Lud, Ludim

LUD, LUDIM lud, lōō’ dĭm (ל֥וּד, לוּדִ֧ים). Lud was the fourth son of Shem (Gen 10:22) and Ludim was the first son of Mizraim (Gen 10:13). Since the Table of Nations (ch. 10) is basically ethnographic in character and concerned chiefly with the origin and classification of certain of the nations of the ancient world, Lud and Ludim are to be regarded as eponymous ancestors of nations which continued to bear their names. While the two names are similar, they cannot be regarded as the same nations because Lud is classified as a Sem. nation, having Shem as its progenitor, and Ludim is one of the Hamitic nations springing from Mizraim (Egypt).

The identification of Ludim with Lydia is ruled out on the basis of the close geographical and ethnic association of Ludim with Egypt. It is prob. better to regard it as a nation now unknown as are the Anamim and Naphtuhim which also were begotten by Mizraim.

Lud, on the other hand, is almost certainly Lydia in several passages. The Assyrian Inscriptions refer to the Lydians as Lūdu; the same root as the Heb. Lud. Josephus equates Lud in Genesis 10:22 with Lydia (Antiq. I. 6. 4) and Herodotus speaks of Lydus, who was the traditional progenitor of the Lydians.

Lud appears in association with Tarshish, Tubal and Javan (Isa 66:19), nations which were located along the N shores of the Mediterranean Sea. Pul, which occurs in the same v. (KJV) is emended by some to Put, an African nation, but its close identification with the N Mediterranean nations seems to militate against the emendation. Since Lydia was in the same general area as the other nations cited, its identification with Lud in this passage seems to be warranted.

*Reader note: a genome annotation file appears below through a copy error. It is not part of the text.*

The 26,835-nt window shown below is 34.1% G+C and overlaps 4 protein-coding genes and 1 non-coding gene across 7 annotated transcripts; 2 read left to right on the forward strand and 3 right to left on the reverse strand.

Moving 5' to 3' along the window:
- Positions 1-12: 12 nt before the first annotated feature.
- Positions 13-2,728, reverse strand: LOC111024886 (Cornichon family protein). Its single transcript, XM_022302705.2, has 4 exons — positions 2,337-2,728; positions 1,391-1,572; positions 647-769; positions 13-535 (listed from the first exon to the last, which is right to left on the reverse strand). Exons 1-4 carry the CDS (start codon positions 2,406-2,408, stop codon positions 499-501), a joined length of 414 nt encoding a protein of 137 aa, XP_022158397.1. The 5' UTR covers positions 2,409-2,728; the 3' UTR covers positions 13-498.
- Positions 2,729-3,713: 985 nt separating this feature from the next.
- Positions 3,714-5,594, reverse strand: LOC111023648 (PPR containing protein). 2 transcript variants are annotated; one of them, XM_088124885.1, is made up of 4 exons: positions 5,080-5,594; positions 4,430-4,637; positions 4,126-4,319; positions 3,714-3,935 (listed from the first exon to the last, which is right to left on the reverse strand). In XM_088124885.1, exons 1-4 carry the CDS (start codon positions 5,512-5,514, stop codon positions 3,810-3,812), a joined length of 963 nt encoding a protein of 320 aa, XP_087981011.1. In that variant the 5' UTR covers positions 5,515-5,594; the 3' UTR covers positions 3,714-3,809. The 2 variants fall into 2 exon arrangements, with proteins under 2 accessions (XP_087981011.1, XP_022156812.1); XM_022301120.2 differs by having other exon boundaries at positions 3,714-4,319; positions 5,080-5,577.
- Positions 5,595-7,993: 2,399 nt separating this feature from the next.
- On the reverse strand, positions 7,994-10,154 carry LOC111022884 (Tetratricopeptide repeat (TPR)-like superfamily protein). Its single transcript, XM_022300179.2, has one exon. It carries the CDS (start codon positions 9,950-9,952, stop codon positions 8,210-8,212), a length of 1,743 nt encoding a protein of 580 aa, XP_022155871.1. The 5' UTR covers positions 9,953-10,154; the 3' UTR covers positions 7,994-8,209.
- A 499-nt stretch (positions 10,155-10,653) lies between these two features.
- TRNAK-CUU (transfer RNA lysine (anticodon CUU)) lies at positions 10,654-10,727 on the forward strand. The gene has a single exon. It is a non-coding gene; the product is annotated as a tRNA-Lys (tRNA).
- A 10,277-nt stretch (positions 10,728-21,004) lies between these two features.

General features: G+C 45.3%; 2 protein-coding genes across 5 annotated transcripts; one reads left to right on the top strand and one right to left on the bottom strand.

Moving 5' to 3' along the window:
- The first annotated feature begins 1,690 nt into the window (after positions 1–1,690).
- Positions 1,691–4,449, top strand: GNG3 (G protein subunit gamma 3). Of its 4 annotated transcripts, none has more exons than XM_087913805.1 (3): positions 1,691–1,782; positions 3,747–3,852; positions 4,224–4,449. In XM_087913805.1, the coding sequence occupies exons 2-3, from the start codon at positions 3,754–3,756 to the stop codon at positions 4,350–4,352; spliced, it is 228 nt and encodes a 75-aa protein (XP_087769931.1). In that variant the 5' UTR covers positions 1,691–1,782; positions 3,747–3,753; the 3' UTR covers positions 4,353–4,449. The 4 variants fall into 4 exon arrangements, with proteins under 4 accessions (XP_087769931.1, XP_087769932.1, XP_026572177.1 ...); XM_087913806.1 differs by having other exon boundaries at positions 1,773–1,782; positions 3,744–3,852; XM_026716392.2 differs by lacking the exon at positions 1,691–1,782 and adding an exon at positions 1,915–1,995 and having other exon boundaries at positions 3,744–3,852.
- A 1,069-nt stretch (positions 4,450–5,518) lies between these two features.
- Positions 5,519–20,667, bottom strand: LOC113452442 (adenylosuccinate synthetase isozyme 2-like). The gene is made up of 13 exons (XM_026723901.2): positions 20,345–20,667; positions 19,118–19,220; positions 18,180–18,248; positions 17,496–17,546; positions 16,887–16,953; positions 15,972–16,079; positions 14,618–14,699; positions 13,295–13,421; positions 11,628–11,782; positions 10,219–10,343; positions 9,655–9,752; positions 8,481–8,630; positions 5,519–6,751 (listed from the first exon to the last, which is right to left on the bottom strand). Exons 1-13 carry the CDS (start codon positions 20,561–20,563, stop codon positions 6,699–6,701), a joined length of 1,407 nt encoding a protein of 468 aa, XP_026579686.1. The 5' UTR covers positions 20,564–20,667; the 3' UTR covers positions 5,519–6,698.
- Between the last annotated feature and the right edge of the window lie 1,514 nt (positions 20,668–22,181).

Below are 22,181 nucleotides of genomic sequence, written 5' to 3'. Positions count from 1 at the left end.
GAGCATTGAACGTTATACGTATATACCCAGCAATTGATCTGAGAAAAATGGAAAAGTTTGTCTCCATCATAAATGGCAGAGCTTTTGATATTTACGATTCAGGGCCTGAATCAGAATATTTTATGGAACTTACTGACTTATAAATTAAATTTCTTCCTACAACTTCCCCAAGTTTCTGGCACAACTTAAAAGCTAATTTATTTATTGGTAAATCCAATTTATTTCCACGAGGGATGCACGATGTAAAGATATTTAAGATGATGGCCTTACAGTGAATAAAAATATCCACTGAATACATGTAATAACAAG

In Ezekiel 30:5 Lud prob. refers to Ludim, the African nation. It occurs in association with Ethiopia and Lydia in an oracle directed against Egypt. Some have suggested that Lud in this context may refer to Lydian mercenaries who were employed in the army of Egypt from the time of Psammetichus I, but the context seems rather to require the name of a place.

In an oracle against Tyre Ezekiel refers to mercenaries from Lud (27:10). The passage is of little help in locating Lud geographically because it is associated with Persia and Put, widely separated nations. It is quite probable, however, that Lydian mercenaries are intended for their prowess in battle was lauded by Herodotus (I:79) and the Assyrian Annals (Ashurbanipal, Rassam Cylinder) speak of Lydian mercenaries. In Jeremiah 46:9 a reference is obviously to the African Ludim because of its association with Ethiopian Put.

Egyp. inscrs. from the 13th to the 15th cent. b.c. refer to a people called Luden located near Mesopotamia. This has led some to infer that the Lydians were displaced from their original home in Mesopotamia by the Assyrians and migrated to Asia Minor. Lydia became a part of the Rom. empire after the defeat of Croesus by Cyrus.

Bibliography ANET (1955), 306; J. Simons, The Geographical and Topographical Texts of the Old Testament (1959).